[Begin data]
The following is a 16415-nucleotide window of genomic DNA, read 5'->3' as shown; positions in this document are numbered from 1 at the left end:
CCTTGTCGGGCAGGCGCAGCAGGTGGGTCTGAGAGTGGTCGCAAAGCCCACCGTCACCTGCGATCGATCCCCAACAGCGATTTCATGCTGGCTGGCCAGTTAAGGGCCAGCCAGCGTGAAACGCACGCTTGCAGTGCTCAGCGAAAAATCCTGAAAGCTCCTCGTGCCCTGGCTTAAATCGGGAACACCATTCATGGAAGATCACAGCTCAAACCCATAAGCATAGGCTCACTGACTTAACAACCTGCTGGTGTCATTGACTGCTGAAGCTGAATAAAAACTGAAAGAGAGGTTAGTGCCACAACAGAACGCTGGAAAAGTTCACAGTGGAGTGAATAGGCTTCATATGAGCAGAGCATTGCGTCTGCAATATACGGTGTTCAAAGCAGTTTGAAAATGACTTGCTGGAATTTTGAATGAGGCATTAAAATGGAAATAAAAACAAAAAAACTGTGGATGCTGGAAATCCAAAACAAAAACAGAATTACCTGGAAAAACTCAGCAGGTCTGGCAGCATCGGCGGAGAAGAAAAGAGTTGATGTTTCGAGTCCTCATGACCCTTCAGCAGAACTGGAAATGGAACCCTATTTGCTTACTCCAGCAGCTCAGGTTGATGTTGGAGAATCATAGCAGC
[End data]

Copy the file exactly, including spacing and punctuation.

The following is a 16415-nucleotide window of genomic DNA, read 5'->3' as shown; positions in this document are numbered from 1 at the left end:
CCTTGTCGGGCAGGCGCAGCAGGTGGGTCTGAGAGTGGTCGCAAAGCCCACCGTCACCTGCGATCGATCCCCAACAGCGATTTCATGCTGGCTGGCCAGTTAAGGGCCAGCCAGCGTGAAACGCACGCTTGCAGTGCTCAGCGAAAAATCCTGAAAGCTCCTCGTGCCCTGGCTTAAATCGGGAACACCATTCATGGAAGATCACAGCTCAAACCCATAAGCATAGGCTCACTGACTTAACAACCTGCTGGTGTCATTGACTGCTGAAGCTGAATAAAAACTGAAAGAGAGGTTAGTGCCACAACAGAACGCTGGAAAAGTTCACAGTGGAGTGAATAGGCTTCATATGAGCAGAGCATTGCGTCTGCAATATACGGTGTTCAAAGCAGTTTGAAAATGACTTGCTGGAATTTTGAATGAGGCATTAAAATGGAAATAAAAACAAAAAAACTGTGGATGCTGGAAATCCAAAACAAAAACAGAATTACCTGGAAAAACTCAGCAGGTCTGGCAGCATCGGCGGAGAAGAAAAGAGTTGATGTTTCGAGTCCTCATGACCCTTCAGCAGAACTGGAAATGGAACCCTATTTGCTTACTCCAGCAGCTCAGGTTGATGTTGGAGAATCATAGCAGC